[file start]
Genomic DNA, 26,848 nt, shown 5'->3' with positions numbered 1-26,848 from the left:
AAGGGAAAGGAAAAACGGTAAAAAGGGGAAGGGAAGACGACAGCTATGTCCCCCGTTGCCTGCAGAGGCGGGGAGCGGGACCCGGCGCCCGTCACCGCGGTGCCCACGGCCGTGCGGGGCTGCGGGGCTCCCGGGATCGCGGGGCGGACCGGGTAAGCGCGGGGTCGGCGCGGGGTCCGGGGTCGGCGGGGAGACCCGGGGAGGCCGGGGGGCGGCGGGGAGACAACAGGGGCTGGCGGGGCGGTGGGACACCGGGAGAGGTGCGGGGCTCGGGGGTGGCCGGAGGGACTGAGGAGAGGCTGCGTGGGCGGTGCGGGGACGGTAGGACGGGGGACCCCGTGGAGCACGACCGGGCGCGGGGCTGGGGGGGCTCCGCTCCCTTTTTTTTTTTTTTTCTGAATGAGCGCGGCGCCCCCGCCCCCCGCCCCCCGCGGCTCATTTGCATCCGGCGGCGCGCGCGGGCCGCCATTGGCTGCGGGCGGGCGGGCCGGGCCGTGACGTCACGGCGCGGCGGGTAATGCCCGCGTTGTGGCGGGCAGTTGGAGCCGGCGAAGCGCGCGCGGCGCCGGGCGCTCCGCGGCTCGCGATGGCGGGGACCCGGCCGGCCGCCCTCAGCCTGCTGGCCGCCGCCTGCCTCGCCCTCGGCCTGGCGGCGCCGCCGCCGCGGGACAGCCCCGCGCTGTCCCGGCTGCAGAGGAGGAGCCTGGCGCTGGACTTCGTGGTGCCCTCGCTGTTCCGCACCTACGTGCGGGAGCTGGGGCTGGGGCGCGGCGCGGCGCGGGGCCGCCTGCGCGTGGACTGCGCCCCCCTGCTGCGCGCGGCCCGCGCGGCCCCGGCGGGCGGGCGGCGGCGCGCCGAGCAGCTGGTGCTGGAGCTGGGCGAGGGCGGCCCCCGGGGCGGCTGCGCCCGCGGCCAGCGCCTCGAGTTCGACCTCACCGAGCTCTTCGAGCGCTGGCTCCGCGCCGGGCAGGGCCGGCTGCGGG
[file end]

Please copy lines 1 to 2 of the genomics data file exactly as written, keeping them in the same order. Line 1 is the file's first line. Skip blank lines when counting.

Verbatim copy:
Genomic DNA, 26,848 nt, shown 5'->3' with positions numbered 1-26,848 from the left:
AAGGGAAAGGAAAAACGGTAAAAAGGGGAAGGGAAGACGACAGCTATGTCCCCCGTTGCCTGCAGAGGCGGGGAGCGGGACCCGGCGCCCGTCACCGCGGTGCCCACGGCCGTGCGGGGCTGCGGGGCTCCCGGGATCGCGGGGCGGACCGGGTAAGCGCGGGGTCGGCGCGGGGTCCGGGGTCGGCGGGGAGACCCGGGGAGGCCGGGGGGCGGCGGGGAGACAACAGGGGCTGGCGGGGCGGTGGGACACCGGGAGAGGTGCGGGGCTCGGGGGTGGCCGGAGGGACTGAGGAGAGGCTGCGTGGGCGGTGCGGGGACGGTAGGACGGGGGACCCCGTGGAGCACGACCGGGCGCGGGGCTGGGGGGGCTCCGCTCCCTTTTTTTTTTTTTTTCTGAATGAGCGCGGCGCCCCCGCCCCCCGCCCCCCGCGGCTCATTTGCATCCGGCGGCGCGCGCGGGCCGCCATTGGCTGCGGGCGGGCGGGCCGGGCCGTGACGTCACGGCGCGGCGGGTAATGCCCGCGTTGTGGCGGGCAGTTGGAGCCGGCGAAGCGCGCGCGGCGCCGGGCGCTCCGCGGCTCGCGATGGCGGGGACCCGGCCGGCCGCCCTCAGCCTGCTGGCCGCCGCCTGCCTCGCCCTCGGCCTGGCGGCGCCGCCGCCGCGGGACAGCCCCGCGCTGTCCCGGCTGCAGAGGAGGAGCCTGGCGCTGGACTTCGTGGTGCCCTCGCTGTTCCGCACCTACGTGCGGGAGCTGGGGCTGGGGCGCGGCGCGGCGCGGGGCCGCCTGCGCGTGGACTGCGCCCCCCTGCTGCGCGCGGCCCGCGCGGCCCCGGCGGGCGGGCGGCGGCGCGCCGAGCAGCTGGTGCTGGAGCTGGGCGAGGGCGGCCCCCGGGGCGGCTGCGCCCGCGGCCAGCGCCTCGAGTTCGACCTCACCGAGCTCTTCGAGCGCTGGCTCCGCGCCGGGCAGGGCCGGCTGCGGG